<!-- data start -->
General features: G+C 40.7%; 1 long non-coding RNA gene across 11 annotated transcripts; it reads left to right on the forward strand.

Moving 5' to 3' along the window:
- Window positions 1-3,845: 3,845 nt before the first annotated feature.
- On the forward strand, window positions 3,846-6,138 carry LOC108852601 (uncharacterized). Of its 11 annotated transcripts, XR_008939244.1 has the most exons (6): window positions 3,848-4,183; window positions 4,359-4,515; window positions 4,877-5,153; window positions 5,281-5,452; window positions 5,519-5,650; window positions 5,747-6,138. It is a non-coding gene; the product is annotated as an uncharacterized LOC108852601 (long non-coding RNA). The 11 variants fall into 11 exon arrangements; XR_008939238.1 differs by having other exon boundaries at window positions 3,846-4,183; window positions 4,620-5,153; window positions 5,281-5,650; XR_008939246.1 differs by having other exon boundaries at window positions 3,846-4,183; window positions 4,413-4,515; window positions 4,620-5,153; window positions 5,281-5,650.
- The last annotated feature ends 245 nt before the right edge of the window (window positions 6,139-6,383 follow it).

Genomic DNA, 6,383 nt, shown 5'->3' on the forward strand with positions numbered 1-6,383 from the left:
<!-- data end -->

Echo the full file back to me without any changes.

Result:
General features: G+C 40.7%; 1 long non-coding RNA gene across 11 annotated transcripts; it reads left to right on the forward strand.

Moving 5' to 3' along the window:
- Window positions 1-3,845: 3,845 nt before the first annotated feature.
- On the forward strand, window positions 3,846-6,138 carry LOC108852601 (uncharacterized). Of its 11 annotated transcripts, XR_008939244.1 has the most exons (6): window positions 3,848-4,183; window positions 4,359-4,515; window positions 4,877-5,153; window positions 5,281-5,452; window positions 5,519-5,650; window positions 5,747-6,138. It is a non-coding gene; the product is annotated as an uncharacterized LOC108852601 (long non-coding RNA). The 11 variants fall into 11 exon arrangements; XR_008939238.1 differs by having other exon boundaries at window positions 3,846-4,183; window positions 4,620-5,153; window positions 5,281-5,650; XR_008939246.1 differs by having other exon boundaries at window positions 3,846-4,183; window positions 4,413-4,515; window positions 4,620-5,153; window positions 5,281-5,650.
- The last annotated feature ends 245 nt before the right edge of the window (window positions 6,139-6,383 follow it).

Genomic DNA, 6,383 nt, shown 5'->3' on the forward strand with positions numbered 1-6,383 from the left: